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Emptiness Appraised: A Critical Study of Nagarjuna's Philosophy (review)

Emptiness Appraised: A Critical Study of Nagarjuna's Philosophy (review) Emptiness Appraised: A Critical Study of Nagarjuna's Philosophy. By David F. ¯ ¯ Burton. Richmond: Curzon Press, 1999. Pp. xv þ 233. Reviewed by William Edelglass Emory University An oft-quoted Buddhist adage urges the practitioner to test Buddhist teachings with analytic reasoning. The teachings should not be accepted dogmatically, many Buddhist traditions emphasize, but tested as gold is analyzed to determine its true value. In his carefully argued book Emptiness Appraised: A Critical Study of Nagarjuna's ¯ ¯ Philosophy, David Burton, who informs the reader that he is undertaking his study as a Buddhist seeking to understand the tradition to which he is committed, has sought ´¯ to put Nagarjuna's philosophy of emptiness (sunyata) to the test of critical reason. ¯ ¯ ¯ The result, according to Burton, is a resounding failure: Nagarjuna's arguments, he ¯ ¯ claims, are generally fallacious, and their most significant conclusions philosophically untenable. Burton describes his project as twofold: the ``ascertainment'' and ``appraisal'' of ´¯ Na ¯ rjuna's philosophy of sunyata. By giving a thorough exposition of Nagarjuna's ¯ga ¯ ¯ ¯ ´¯ understanding of sunyata Burton ambitiously hopes to resolve debates between the ¯ many competing interpretations of Nagarjuna's thought. Although his http://www.deepdyve.com/assets/images/DeepDyve-Logo-lg.png Philosophy East and West University of Hawai'I Press

Emptiness Appraised: A Critical Study of Nagarjuna's Philosophy (review)

Philosophy East and West , Volume 53 (4) – Jun 10, 2003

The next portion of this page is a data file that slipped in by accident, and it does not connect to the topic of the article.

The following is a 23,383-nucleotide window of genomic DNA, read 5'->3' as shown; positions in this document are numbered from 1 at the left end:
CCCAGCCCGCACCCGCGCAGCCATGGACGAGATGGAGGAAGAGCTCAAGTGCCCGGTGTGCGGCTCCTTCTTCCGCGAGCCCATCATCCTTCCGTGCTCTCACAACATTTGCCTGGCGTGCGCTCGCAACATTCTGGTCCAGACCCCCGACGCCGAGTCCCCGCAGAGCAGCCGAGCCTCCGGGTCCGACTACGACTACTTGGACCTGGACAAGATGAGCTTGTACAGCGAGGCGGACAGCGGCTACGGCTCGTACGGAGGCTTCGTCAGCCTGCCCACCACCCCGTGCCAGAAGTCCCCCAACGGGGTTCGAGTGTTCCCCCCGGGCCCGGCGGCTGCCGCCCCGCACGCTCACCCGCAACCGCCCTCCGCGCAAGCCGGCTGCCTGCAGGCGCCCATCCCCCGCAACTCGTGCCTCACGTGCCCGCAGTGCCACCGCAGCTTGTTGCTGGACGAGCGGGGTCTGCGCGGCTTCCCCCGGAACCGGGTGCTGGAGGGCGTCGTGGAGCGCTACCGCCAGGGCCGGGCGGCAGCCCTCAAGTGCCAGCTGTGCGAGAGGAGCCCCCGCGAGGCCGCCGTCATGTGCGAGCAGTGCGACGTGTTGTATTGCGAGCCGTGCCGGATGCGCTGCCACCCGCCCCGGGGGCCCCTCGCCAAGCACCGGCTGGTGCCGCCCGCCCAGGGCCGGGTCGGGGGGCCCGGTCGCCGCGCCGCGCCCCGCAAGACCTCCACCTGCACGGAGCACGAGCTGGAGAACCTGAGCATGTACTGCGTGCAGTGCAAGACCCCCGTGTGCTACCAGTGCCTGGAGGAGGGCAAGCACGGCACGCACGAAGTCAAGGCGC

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University of Hawai'I Press
Copyright
Copyright © 2003 University of Hawai'i Press.
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1529-1898
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Abstract

Emptiness Appraised: A Critical Study of Nagarjuna's Philosophy. By David F. ¯ ¯ Burton. Richmond: Curzon Press, 1999. Pp. xv þ 233. Reviewed by William Edelglass Emory University An oft-quoted Buddhist adage urges the practitioner to test Buddhist teachings with analytic reasoning. The teachings should not be accepted dogmatically, many Buddhist traditions emphasize, but tested as gold is analyzed to determine its true value. In his carefully argued book Emptiness Appraised: A Critical Study of Nagarjuna's ¯ ¯ Philosophy, David Burton, who informs the reader that he is undertaking his study as a Buddhist seeking to understand the tradition to which he is committed, has sought ´¯ to put Nagarjuna's philosophy of emptiness (sunyata) to the test of critical reason. ¯ ¯ ¯ The result, according to Burton, is a resounding failure: Nagarjuna's arguments, he ¯ ¯ claims, are generally fallacious, and their most significant conclusions philosophically untenable. Burton describes his project as twofold: the ``ascertainment'' and ``appraisal'' of ´¯ Na ¯ rjuna's philosophy of sunyata. By giving a thorough exposition of Nagarjuna's ¯ga ¯ ¯ ¯ ´¯ understanding of sunyata Burton ambitiously hopes to resolve debates between the ¯ many competing interpretations of Nagarjuna's thought. Although his

Journal

Philosophy East and WestUniversity of Hawai'I Press

Published: Jun 10, 2003

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